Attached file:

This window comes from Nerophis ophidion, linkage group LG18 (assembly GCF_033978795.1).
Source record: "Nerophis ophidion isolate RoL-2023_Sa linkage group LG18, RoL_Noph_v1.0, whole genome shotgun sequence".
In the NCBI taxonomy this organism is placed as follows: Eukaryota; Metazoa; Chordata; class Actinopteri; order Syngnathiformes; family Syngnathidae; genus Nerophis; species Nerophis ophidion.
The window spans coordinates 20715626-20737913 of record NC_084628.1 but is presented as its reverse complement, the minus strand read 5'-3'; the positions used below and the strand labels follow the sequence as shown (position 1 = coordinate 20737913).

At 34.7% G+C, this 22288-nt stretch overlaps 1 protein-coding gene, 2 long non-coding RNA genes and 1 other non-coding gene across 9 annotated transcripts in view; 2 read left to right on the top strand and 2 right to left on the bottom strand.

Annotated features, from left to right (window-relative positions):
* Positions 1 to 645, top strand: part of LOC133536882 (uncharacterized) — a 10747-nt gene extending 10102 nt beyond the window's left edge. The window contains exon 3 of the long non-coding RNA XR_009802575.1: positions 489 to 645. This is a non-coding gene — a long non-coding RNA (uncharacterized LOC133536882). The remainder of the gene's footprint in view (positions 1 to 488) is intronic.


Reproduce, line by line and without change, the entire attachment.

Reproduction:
This window comes from Nerophis ophidion, linkage group LG18 (assembly GCF_033978795.1).
Source record: "Nerophis ophidion isolate RoL-2023_Sa linkage group LG18, RoL_Noph_v1.0, whole genome shotgun sequence".
In the NCBI taxonomy this organism is placed as follows: Eukaryota; Metazoa; Chordata; class Actinopteri; order Syngnathiformes; family Syngnathidae; genus Nerophis; species Nerophis ophidion.
The window spans coordinates 20715626-20737913 of record NC_084628.1 but is presented as its reverse complement, the minus strand read 5'-3'; the positions used below and the strand labels follow the sequence as shown (position 1 = coordinate 20737913).

At 34.7% G+C, this 22288-nt stretch overlaps 1 protein-coding gene, 2 long non-coding RNA genes and 1 other non-coding gene across 9 annotated transcripts in view; 2 read left to right on the top strand and 2 right to left on the bottom strand.

Annotated features, from left to right (window-relative positions):
* Positions 1 to 645, top strand: part of LOC133536882 (uncharacterized) — a 10747-nt gene extending 10102 nt beyond the window's left edge. The window contains exon 3 of the long non-coding RNA XR_009802575.1: positions 489 to 645. This is a non-coding gene — a long non-coding RNA (uncharacterized LOC133536882). The remainder of the gene's footprint in view (positions 1 to 488) is intronic.